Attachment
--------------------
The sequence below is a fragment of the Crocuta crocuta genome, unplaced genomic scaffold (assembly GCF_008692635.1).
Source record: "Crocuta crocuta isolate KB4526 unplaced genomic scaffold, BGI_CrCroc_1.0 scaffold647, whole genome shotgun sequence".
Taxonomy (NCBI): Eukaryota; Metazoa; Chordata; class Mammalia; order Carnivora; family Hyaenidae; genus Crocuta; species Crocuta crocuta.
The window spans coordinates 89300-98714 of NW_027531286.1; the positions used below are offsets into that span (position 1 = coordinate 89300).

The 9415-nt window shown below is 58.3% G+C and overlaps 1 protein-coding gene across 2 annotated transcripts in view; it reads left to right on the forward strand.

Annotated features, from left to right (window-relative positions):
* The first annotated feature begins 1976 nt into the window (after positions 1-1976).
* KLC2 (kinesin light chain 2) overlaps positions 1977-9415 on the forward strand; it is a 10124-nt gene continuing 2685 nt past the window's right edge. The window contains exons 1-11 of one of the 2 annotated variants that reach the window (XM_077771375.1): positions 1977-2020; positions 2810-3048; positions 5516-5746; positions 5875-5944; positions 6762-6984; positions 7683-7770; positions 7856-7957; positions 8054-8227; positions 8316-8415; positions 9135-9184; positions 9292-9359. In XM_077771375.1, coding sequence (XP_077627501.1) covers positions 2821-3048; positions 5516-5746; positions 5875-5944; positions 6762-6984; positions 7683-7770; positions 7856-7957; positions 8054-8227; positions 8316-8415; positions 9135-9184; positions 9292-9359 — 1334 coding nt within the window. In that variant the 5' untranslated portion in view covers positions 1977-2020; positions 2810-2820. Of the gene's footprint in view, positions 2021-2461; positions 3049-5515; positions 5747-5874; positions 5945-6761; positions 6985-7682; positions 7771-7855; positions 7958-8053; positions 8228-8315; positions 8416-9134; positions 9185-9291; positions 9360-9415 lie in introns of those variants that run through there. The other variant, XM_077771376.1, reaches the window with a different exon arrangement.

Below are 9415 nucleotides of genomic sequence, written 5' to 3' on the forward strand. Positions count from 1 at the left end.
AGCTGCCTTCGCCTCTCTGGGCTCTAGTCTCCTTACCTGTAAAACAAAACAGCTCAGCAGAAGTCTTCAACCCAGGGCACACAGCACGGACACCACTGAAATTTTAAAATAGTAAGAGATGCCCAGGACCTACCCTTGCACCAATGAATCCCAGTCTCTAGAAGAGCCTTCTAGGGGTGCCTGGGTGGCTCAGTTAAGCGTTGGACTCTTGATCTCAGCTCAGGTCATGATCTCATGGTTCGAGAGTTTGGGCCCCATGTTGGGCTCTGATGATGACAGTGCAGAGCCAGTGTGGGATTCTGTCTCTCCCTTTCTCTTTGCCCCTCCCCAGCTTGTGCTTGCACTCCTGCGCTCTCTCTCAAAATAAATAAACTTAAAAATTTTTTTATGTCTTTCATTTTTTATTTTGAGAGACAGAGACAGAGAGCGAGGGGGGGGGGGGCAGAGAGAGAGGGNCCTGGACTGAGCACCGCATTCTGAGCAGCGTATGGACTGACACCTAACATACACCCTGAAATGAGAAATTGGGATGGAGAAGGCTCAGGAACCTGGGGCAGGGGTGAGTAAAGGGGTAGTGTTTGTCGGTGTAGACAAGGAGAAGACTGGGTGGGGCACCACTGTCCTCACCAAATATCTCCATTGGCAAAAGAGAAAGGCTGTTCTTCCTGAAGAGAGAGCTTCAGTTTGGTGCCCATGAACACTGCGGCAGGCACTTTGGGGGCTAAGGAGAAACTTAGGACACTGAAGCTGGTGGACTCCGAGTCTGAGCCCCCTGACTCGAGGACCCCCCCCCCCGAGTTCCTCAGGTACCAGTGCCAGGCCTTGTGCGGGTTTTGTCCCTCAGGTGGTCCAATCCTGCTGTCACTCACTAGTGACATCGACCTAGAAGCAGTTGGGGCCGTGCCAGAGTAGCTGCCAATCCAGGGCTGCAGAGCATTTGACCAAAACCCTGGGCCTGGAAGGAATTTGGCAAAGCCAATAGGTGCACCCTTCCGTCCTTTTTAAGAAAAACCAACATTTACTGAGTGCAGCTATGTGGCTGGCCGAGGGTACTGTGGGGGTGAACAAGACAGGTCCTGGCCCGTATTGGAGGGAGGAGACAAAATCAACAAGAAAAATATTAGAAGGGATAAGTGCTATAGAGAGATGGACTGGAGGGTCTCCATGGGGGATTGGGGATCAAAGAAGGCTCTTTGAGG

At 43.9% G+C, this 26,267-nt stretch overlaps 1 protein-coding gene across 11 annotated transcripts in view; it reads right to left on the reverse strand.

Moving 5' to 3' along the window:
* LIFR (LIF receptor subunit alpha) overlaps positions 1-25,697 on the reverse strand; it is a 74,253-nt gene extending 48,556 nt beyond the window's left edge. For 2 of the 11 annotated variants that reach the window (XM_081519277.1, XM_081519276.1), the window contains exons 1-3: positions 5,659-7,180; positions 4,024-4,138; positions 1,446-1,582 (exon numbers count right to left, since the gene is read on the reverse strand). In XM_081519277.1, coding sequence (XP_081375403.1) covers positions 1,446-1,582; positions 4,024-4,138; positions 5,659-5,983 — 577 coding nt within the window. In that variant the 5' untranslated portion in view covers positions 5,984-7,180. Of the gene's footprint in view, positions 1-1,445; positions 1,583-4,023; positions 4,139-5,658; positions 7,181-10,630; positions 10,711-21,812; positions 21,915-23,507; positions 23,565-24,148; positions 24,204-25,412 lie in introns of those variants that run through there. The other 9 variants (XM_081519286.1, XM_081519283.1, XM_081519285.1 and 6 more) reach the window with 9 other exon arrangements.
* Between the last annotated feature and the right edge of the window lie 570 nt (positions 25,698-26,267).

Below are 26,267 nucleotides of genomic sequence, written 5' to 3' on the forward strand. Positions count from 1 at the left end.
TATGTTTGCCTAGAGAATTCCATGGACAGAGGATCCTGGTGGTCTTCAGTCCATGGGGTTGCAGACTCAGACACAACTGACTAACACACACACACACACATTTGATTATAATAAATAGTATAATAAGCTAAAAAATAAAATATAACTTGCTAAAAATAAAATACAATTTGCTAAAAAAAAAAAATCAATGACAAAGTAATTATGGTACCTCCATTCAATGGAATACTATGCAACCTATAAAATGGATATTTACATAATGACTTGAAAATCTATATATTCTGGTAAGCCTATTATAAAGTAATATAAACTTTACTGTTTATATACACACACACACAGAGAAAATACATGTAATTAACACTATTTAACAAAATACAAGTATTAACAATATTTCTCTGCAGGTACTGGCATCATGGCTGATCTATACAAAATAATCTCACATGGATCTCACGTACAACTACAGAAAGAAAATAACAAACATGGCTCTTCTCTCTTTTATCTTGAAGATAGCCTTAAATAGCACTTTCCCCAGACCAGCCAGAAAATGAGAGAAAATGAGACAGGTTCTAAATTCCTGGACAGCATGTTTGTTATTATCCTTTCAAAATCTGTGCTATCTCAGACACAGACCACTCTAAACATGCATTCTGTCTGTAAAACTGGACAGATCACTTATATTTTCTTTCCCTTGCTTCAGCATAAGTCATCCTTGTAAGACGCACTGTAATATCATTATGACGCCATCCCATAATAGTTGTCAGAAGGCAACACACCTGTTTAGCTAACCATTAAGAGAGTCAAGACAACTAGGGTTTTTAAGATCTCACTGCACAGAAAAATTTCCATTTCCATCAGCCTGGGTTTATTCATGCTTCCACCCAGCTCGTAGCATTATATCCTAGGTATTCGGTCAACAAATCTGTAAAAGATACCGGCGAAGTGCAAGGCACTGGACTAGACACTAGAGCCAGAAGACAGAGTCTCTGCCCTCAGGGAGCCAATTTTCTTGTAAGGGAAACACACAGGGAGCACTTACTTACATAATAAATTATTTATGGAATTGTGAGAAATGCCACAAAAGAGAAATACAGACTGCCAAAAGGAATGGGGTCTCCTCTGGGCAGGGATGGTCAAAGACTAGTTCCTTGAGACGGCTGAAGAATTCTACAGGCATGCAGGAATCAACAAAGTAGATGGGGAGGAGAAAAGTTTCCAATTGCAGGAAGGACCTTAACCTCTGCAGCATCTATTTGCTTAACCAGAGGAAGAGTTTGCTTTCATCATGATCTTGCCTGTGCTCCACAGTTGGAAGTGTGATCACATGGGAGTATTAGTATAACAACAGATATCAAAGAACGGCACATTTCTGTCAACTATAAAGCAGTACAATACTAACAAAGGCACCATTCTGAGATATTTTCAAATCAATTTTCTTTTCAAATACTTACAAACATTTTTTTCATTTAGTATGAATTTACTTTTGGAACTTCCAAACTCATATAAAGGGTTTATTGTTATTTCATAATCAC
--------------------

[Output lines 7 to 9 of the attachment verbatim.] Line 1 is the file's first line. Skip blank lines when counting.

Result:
* The first annotated feature begins 1976 nt into the window (after positions 1-1976).
* KLC2 (kinesin light chain 2) overlaps positions 1977-9415 on the forward strand; it is a 10124-nt gene continuing 2685 nt past the window's right edge. The window contains exons 1-11 of one of the 2 annotated variants that reach the window (XM_077771375.1): positions 1977-2020; positions 2810-3048; positions 5516-5746; positions 5875-5944; positions 6762-6984; positions 7683-7770; positions 7856-7957; positions 8054-8227; positions 8316-8415; positions 9135-9184; positions 9292-9359. In XM_077771375.1, coding sequence (XP_077627501.1) covers positions 2821-3048; positions 5516-5746; positions 5875-5944; positions 6762-6984; positions 7683-7770; positions 7856-7957; positions 8054-8227; positions 8316-8415; positions 9135-9184; positions 9292-9359 — 1334 coding nt within the window. In that variant the 5' untranslated portion in view covers positions 1977-2020; positions 2810-2820. Of the gene's footprint in view, positions 2021-2461; positions 3049-5515; positions 5747-5874; positions 5945-6761; positions 6985-7682; positions 7771-7855; positions 7958-8053; positions 8228-8315; positions 8416-9134; positions 9185-9291; positions 9360-9415 lie in introns of those variants that run through there. The other variant, XM_077771376.1, reaches the window with a different exon arrangement.

Below are 9415 nucleotides of genomic sequence, written 5' to 3' on the forward strand. Positions count from 1 at the left end.